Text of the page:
Dismiss Notice
Join Physics Forums Today!
The friendliest, high quality science and math community on the planet! Everyone who loves science is here!

Isospin question

  1. Jun 23, 2007 #1

    malawi_glenn

    User Avatar
    Science Advisor
    Homework Helper

    This is from Krane, p 389:

    The neutron and the proton are treated as two different states of a single particle, the nucleon. The nucleon is assigned with a fictious spin vector, called isospin.

    Nucleon has isospin number t = ½, a proton has [itex] m_{t} = 1/2[/itex] and neutron has [itex] m_{t} = - 1/2 [/itex].

    The isospin obeys the same rules for angular momentum vecotrs.

    The third component of a nucleus isospin is:
    [tex] T_{3} = \frac{1}{2} (Z-N) [/tex]

    For any value on [itex] T_{3} [/itex], the total isospin [itex] T [/itex] can take any value at least as great as [itex] |T_{3} | [/tex].

    We consider as an example the two-nucleon system, wich can have T of 0 or 1. There are thus four possible 3-axis components: [itex] T_{3} = 1[/itex](two protons); [itex] T_{3} = - 1[/itex](two neutrons), and two combinations with [itex] T_{3} = 0 [/itex](one neutron and one proton). The first two states must have T = 1, while the latter two can have T = 0 and T =1.

    - - -

    Now this is really confusing me. I am think that the according to the statement: For any value on " [itex] T_{3} [/itex], the total isospin [itex] T [/itex] can take any value at least as great as [itex] |T_{3} | [/tex]." The two proton system can therefore have T = 0 or 1. And the same thing regarding the 2N system.

    And also how can there be two combinations of P-N that gives [itex] T_{3} = 0 [/itex]? And why isn't just T = 0 allowed?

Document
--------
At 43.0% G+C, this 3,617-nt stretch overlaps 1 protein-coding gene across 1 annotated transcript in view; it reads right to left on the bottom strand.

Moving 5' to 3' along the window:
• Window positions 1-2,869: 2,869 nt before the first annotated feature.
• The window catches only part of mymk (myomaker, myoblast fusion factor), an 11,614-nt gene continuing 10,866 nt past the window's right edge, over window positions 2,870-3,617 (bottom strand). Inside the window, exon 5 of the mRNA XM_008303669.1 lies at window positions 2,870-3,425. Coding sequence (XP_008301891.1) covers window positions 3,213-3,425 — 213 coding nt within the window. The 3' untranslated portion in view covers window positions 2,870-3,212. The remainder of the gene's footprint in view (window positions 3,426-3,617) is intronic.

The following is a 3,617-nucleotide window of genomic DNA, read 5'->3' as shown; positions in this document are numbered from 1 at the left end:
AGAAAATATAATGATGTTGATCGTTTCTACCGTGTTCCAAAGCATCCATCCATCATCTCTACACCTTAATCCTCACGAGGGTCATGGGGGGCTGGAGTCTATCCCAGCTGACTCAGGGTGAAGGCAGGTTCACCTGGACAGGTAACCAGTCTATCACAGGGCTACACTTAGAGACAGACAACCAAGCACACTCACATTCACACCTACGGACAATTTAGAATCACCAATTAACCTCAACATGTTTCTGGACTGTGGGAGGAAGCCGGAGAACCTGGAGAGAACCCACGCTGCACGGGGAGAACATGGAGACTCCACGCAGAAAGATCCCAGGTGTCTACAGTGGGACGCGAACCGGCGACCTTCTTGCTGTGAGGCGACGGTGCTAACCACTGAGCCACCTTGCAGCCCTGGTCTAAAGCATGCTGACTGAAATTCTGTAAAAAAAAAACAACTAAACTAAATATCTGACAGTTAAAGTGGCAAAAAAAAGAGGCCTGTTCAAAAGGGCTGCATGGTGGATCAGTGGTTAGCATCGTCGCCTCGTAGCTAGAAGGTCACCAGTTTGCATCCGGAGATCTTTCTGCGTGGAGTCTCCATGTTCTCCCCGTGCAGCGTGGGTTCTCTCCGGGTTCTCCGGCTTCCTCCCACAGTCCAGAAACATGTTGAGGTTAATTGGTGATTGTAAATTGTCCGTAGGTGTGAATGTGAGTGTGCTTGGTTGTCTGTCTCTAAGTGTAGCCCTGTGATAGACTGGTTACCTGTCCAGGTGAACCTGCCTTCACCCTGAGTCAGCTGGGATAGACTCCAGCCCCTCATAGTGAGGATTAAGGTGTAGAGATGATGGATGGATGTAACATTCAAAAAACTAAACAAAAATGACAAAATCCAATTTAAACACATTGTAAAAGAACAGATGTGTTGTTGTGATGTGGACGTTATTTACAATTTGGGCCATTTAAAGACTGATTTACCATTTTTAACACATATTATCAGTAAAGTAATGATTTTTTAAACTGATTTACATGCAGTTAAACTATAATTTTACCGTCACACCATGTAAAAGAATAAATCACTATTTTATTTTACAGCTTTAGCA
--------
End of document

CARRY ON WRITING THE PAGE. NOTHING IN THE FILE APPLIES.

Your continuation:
Should I try to think "backwards": Given a value on T, what values of [itex] T_{3} [/itex] can I have, and what combinations of N and P do they represent?

    Cheers:rolleyes:
     
  2. jcsd
  3. Jun 23, 2007 #2

    Meir Achuz

    User Avatar
    Science Advisor
    Homework Helper
    Gold Member

    "The two proton system can therefore have T = 0 or 1. And the same thing regarding the 2N system."

    The two p system has T_3=+1, so T cannot equal zero.
    The two n system has T_3=-1, so T cannot equal zero.
     
    Last edited: Jun 23, 2007
  4. Jun 23, 2007 #3

    Meir Achuz

    User Avatar
    Science Advisor
    Homework Helper
    Gold Member

    T_3=0 can come from the two different combinations
    (pn+np)/sqrt{2} for T=1, and
    (pn-np)/sqrt{2} for T=0.
     
  5. Jun 24, 2007 #4

    malawi_glenn

    User Avatar
    Science Advisor
    Homework Helper

    okay, I think I got it now. Thanx a lot dude! =)
     
Know someone interested in this topic? Share this thread via Reddit, Google+, Twitter, or Facebook

Have something to add?



Similar Discussions: Isospin question
  1. Photon Isospin (Replies: 3)

  2. Isospin question (Replies: 6)

  3. Isospin asymmetry (Replies: 1)

  4. Decomposed isospin (Replies: 9)

Loading...